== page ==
Q From Mark Worden: In a recent issue, you wrote ‘Tall is one of those curious words, like nice, that has had more meanings down the centuries than you can shake a stick at’. Very clever, too clever by half as one of your mystery writers might have put it, to answer a phrase origin query with a phrase shake a stick at that has no obvious origin. I have spent the last several hours trying to track it down, to no avail. I’d appreciate it if you could put me out of my misery. Shake a leg.
A I plead guilty as charged. Sometimes I throw in expressions like this from a quiet sense of devilment. This time, however, I am hoist by my own petard.
Its recorded history began — at least, so far as the Oxford English Dictionary knows — in the issue of the Lancaster Journal of Pennsylvania dated 5 August 1818: “We have in Lancaster as many Taverns as you can shake a stick at”. Another early example is from Davy Crockett’s Tour to the North and Down East of 1835: “This was a temperance house, and there was nothing to treat a friend that was worth shaking a stick at”. A little later, in A Book of Vagaries by James K Paulding of 1868, this appears: “The roistering barbecue fellow swore he was equal to any man you could shake a stick at”.
The modern use of the phrase always exists as part of the extended and fixed phrase “more ... than you can shake a stick at”, meaning an abundance, plenty. The phrase without the “more than” element is rather older, but not by much.
Shaking a stick at somebody, of course, is a threatening gesture, or at least one of defiance. So to say that you have shaken a stick at somebody is to suggest that person is an opponent, perhaps a worthy one. The sense in the second and third quotations above seem to fit this idea: “nothing worth shaking a stick at” means nothing of value; “equal to any man you could shake a stick at” means that the speaker is equal to any man of consequence.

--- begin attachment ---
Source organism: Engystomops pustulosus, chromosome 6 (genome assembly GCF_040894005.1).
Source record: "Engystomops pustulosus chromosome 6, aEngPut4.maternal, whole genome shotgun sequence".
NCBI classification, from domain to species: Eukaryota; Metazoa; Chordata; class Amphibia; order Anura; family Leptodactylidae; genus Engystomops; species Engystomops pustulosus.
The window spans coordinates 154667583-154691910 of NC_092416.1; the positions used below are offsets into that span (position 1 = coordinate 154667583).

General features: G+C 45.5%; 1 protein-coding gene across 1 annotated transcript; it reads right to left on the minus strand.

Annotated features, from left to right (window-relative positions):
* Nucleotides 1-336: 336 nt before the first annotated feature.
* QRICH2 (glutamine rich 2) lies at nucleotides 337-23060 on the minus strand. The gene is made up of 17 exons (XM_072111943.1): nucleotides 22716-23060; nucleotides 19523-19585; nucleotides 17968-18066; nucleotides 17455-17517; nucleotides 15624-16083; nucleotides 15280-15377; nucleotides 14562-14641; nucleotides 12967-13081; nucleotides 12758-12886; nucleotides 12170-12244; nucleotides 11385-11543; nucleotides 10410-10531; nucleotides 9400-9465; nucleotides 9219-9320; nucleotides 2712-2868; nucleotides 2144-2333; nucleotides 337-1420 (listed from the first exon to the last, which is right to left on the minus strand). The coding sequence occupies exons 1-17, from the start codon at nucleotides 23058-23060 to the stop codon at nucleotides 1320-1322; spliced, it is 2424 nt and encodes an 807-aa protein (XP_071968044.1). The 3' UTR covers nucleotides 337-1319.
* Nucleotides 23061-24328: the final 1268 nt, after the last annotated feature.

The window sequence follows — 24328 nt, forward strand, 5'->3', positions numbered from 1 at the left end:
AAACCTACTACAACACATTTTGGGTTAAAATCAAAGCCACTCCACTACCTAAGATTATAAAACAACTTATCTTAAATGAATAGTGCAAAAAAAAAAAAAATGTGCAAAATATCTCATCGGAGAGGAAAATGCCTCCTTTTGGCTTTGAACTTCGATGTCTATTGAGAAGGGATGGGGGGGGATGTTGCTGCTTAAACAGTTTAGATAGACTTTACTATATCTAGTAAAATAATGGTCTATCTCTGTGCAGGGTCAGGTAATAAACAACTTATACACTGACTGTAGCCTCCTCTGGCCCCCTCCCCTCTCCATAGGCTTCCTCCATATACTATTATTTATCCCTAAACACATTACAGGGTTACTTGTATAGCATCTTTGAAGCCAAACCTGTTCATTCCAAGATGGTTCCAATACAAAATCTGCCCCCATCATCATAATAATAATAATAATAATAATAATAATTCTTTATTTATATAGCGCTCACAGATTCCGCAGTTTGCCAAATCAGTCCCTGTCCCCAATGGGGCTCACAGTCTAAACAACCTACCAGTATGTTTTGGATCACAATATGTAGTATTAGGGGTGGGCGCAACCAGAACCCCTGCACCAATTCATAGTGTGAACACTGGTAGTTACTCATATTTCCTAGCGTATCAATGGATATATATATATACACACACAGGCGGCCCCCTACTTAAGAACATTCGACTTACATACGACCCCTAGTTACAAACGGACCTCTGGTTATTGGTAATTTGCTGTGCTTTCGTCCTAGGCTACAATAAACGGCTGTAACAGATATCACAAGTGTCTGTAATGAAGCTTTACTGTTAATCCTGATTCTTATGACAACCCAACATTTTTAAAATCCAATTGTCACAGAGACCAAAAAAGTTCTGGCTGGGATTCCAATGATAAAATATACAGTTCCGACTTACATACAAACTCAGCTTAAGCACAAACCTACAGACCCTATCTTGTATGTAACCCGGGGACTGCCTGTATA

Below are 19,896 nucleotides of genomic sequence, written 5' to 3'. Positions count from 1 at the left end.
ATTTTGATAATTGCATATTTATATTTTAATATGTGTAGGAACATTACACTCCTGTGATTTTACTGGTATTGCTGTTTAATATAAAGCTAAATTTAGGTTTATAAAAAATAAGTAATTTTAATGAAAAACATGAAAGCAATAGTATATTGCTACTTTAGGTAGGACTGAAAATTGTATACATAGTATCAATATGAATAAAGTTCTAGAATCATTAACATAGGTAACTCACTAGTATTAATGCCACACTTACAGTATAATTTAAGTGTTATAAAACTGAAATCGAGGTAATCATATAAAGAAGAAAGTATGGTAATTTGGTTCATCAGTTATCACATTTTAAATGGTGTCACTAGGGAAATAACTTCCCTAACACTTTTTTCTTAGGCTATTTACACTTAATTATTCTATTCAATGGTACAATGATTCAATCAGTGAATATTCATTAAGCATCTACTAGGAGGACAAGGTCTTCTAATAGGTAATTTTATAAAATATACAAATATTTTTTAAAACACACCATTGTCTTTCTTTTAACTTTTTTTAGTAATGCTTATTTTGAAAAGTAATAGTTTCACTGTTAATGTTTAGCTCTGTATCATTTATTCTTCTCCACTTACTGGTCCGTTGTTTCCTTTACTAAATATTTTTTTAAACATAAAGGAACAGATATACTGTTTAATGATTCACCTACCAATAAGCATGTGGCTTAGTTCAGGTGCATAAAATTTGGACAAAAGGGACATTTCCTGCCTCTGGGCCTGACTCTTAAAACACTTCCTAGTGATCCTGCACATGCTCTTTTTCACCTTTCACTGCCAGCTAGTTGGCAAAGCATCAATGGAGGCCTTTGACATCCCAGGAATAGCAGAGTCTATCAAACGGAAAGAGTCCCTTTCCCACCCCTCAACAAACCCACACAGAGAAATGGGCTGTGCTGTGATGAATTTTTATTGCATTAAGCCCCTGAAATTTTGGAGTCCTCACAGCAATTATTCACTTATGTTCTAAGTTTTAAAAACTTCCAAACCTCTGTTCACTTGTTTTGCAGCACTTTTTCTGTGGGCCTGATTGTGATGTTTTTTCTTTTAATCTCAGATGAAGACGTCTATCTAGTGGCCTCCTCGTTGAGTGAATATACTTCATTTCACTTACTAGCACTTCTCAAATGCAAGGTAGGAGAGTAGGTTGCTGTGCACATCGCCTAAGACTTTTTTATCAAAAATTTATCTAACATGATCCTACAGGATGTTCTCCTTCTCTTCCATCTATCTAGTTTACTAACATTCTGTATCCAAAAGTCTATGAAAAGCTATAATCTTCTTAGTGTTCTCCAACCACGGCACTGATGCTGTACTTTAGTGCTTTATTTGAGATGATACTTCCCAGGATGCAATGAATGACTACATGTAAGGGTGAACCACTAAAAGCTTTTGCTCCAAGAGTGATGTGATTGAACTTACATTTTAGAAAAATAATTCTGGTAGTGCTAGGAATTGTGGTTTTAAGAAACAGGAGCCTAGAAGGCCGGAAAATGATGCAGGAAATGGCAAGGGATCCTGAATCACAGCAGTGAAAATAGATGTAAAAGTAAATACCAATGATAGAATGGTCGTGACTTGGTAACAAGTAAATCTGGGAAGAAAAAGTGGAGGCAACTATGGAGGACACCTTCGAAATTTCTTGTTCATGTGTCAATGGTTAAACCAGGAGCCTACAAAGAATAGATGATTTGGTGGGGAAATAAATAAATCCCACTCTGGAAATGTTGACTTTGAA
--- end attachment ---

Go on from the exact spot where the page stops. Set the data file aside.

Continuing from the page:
Where it comes from can only be conjecture. One possibility that has been put forward is that it derives from the counting of farm animals, which one might do by pointing one’s stick at each in turn. So having more than one can shake one’s stick at, or tally, would imply a great number. This doesn’t fit the early examples, though, which don’t have any idea of counting about them. Another idea is that it comes from battle, in which one might shake a stick at one’s vanquished enemy. This could possibly have led into the early usages.
Following publication of this piece in the World Wide Words newsletter, Suzan Hendren and Sherwin Cogan suggested that it might have come from the Native American practice of counting coup, in which merit was gained by touching a vanquished enemy in battle. In that case, “too many to shake a stick at” might indicate a surplus of fallen enemies, and “not worth shaking a stick at” would equate a person with “an enemy who is so cowardly or worthless that there is no merit to be gained from counting coup on him”, as Sherwin Cogan put it. An intriguing idea, but there’s no evidence that I know of.
Let me summarise: nobody knows for sure.